Is the pronunciation: a) /ia sas/ b) /kia sas/ or c) /gia sas/? The pronunciation of the first word is puzzling me. I hear /ia/, but in the google translate I hear /kia/, and I think the letter 'y' in Greek should be pronounced /g/. So, can you tell me which version is correct?
I think it should be [ʝa sas].
The first sound is not found in English; it's most similar to the "y" in "yes, yeah" but perhaps a little "stronger" or more "buzzy". If you use the English "y-as-in-yes", it will be fine.
The letter γ (it's not a "y") in Greek is never a [ɡ] sound as in English "get, gas" on its own -- before a front vowel, it's a [ʝ] and before a back vowel it's a [ɣ], which is the voiced version of the "ch" in "Bach, loch" for some speakers of English.
Thanks a lot, Mizinamo! =)) (I still haven't installed a Greek keyboard, and cannot write their letters properly. But I can still copy-paste some, of course)
So, I gather it could be even /ʝia sas/, since the diphthong 'ει' is supposed to be /i/ by itself, right?
I've just watched some videos on YouTube, and they all pronounce it the way you suggested [ʝa sas]. So, I guess this is it, although there is still this mystery about why we don't pronounce it /ʝia sas/.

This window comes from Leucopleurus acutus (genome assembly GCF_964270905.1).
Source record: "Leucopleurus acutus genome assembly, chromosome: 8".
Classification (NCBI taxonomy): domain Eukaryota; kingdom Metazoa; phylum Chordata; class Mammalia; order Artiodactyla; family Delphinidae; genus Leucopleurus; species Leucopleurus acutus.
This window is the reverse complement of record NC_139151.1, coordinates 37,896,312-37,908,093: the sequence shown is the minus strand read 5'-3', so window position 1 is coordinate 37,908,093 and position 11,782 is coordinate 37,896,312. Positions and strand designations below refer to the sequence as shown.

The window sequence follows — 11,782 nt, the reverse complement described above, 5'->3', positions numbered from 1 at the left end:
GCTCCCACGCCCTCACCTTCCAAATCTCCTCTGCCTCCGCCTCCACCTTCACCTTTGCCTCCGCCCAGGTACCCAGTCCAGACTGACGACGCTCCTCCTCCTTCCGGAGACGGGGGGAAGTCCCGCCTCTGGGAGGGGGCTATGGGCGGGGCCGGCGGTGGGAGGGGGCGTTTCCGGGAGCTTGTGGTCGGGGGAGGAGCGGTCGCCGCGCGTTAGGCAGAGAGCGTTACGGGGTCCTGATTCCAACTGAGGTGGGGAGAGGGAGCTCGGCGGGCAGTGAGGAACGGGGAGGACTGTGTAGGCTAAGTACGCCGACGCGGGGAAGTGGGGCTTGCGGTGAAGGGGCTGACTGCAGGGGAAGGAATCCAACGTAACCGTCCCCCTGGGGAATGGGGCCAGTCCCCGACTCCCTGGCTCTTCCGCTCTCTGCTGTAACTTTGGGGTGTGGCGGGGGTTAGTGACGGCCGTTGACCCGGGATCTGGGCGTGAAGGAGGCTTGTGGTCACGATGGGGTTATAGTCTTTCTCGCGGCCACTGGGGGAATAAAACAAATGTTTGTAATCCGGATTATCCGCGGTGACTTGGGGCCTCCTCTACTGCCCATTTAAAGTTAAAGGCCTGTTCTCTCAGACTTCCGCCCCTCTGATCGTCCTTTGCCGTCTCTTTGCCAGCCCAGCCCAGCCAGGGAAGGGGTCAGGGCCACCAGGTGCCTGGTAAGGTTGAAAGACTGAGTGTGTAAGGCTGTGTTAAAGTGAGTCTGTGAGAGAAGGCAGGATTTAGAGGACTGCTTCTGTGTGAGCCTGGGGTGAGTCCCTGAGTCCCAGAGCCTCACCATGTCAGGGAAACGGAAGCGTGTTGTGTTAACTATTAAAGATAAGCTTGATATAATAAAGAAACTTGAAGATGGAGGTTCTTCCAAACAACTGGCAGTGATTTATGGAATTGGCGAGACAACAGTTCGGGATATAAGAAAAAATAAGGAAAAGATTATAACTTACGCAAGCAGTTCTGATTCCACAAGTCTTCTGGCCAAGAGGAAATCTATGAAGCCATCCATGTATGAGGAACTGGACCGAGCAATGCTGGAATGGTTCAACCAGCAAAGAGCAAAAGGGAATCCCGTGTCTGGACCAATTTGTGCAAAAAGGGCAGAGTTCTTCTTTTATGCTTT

Perhaps, but I think the γι spelling simply marks the sound [ʝ] before a back vowel here and it's just [ʝa].
Unlike the original word υγεία, which is indeed [iʝia] with a definite [i] after the [ʝ].
Unstressed iotas often turn into mere palatalisations of the previous consonant -- have a look at http://www.foundalis.com/lan/grphdetl.htm#p_palatalization if you're interested in the phonological details. (The whole page is good for how to determine the pronunciation from the spelling.)
Unfortunately, you can't always tell whether they do! For example, άδεια famously has two pronunciations, one with two syllables and one with three: the two words are spelled the same and you can only tell from context whether it's the more formal (three-syllable) noun or the more colloquial (two-syllable) adjective.
Similarly with βιάζομαι, which can have three syllables or four; both are verbs, but with rather different meanings depending on whether the iota is just a palatalisation marker or a full vowel!
I'm using a Samsung smartphone to study with DL. I installed a greek keyboard, and on the contrary of a physical keyboard on a PC, you have the layout to type. I suppose it's the same with Apple. Another advantage of a smartphone is it's easier to study in bed...
So its another possible solution. The drawback is the app is less complete than the web version.
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Probably not since the 1950's! It was an upper or middle class pronunciation. You will hear it in old British movies or at places like Eton or such like, you're unlikely to hear it in everyday use. "Hello" itself is becoming rarer too in favour of "Hi", "Hello" being a more formal choice.